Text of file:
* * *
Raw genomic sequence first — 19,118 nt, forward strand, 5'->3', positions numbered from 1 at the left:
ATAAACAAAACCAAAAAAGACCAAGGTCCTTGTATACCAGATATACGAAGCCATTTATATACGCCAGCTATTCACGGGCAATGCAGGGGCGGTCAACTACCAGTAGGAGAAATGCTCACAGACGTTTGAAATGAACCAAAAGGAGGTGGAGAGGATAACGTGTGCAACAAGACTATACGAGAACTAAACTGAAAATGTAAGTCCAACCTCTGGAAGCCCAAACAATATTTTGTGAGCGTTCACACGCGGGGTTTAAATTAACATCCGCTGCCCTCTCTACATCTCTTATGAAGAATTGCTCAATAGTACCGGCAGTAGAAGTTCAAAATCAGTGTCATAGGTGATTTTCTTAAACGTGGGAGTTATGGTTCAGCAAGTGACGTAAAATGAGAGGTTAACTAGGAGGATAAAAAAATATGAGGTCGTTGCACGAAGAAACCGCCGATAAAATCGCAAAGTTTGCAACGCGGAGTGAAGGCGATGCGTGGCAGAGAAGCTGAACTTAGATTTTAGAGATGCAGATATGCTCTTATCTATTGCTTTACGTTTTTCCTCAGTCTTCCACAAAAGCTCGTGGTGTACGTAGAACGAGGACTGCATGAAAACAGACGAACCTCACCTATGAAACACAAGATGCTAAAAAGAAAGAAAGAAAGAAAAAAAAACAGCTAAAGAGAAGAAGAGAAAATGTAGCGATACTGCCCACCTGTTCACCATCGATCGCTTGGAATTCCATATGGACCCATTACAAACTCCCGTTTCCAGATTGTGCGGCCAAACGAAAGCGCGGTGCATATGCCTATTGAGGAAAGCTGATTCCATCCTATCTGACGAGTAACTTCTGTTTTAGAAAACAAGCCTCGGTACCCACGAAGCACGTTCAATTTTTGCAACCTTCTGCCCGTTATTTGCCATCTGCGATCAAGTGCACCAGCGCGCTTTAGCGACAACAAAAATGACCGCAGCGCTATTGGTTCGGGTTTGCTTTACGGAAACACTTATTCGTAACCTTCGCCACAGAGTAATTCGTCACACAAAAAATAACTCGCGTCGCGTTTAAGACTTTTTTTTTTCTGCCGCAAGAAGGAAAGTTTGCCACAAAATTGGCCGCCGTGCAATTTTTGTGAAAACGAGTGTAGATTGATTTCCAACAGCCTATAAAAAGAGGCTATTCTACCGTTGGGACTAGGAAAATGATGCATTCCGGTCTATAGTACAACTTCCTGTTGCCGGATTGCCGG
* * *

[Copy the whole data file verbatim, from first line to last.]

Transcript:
Raw genomic sequence first — 19,118 nt, forward strand, 5'->3', positions numbered from 1 at the left:
ATAAACAAAACCAAAAAAGACCAAGGTCCTTGTATACCAGATATACGAAGCCATTTATATACGCCAGCTATTCACGGGCAATGCAGGGGCGGTCAACTACCAGTAGGAGAAATGCTCACAGACGTTTGAAATGAACCAAAAGGAGGTGGAGAGGATAACGTGTGCAACAAGACTATACGAGAACTAAACTGAAAATGTAAGTCCAACCTCTGGAAGCCCAAACAATATTTTGTGAGCGTTCACACGCGGGGTTTAAATTAACATCCGCTGCCCTCTCTACATCTCTTATGAAGAATTGCTCAATAGTACCGGCAGTAGAAGTTCAAAATCAGTGTCATAGGTGATTTTCTTAAACGTGGGAGTTATGGTTCAGCAAGTGACGTAAAATGAGAGGTTAACTAGGAGGATAAAAAAATATGAGGTCGTTGCACGAAGAAACCGCCGATAAAATCGCAAAGTTTGCAACGCGGAGTGAAGGCGATGCGTGGCAGAGAAGCTGAACTTAGATTTTAGAGATGCAGATATGCTCTTATCTATTGCTTTACGTTTTTCCTCAGTCTTCCACAAAAGCTCGTGGTGTACGTAGAACGAGGACTGCATGAAAACAGACGAACCTCACCTATGAAACACAAGATGCTAAAAAGAAAGAAAGAAAGAAAAAAAAACAGCTAAAGAGAAGAAGAGAAAATGTAGCGATACTGCCCACCTGTTCACCATCGATCGCTTGGAATTCCATATGGACCCATTACAAACTCCCGTTTCCAGATTGTGCGGCCAAACGAAAGCGCGGTGCATATGCCTATTGAGGAAAGCTGATTCCATCCTATCTGACGAGTAACTTCTGTTTTAGAAAACAAGCCTCGGTACCCACGAAGCACGTTCAATTTTTGCAACCTTCTGCCCGTTATTTGCCATCTGCGATCAAGTGCACCAGCGCGCTTTAGCGACAACAAAAATGACCGCAGCGCTATTGGTTCGGGTTTGCTTTACGGAAACACTTATTCGTAACCTTCGCCACAGAGTAATTCGTCACACAAAAAATAACTCGCGTCGCGTTTAAGACTTTTTTTTTTCTGCCGCAAGAAGGAAAGTTTGCCACAAAATTGGCCGCCGTGCAATTTTTGTGAAAACGAGTGTAGATTGATTTCCAACAGCCTATAAAAAGAGGCTATTCTACCGTTGGGACTAGGAAAATGATGCATTCCGGTCTATAGTACAACTTCCTGTTGCCGGATTGCCGG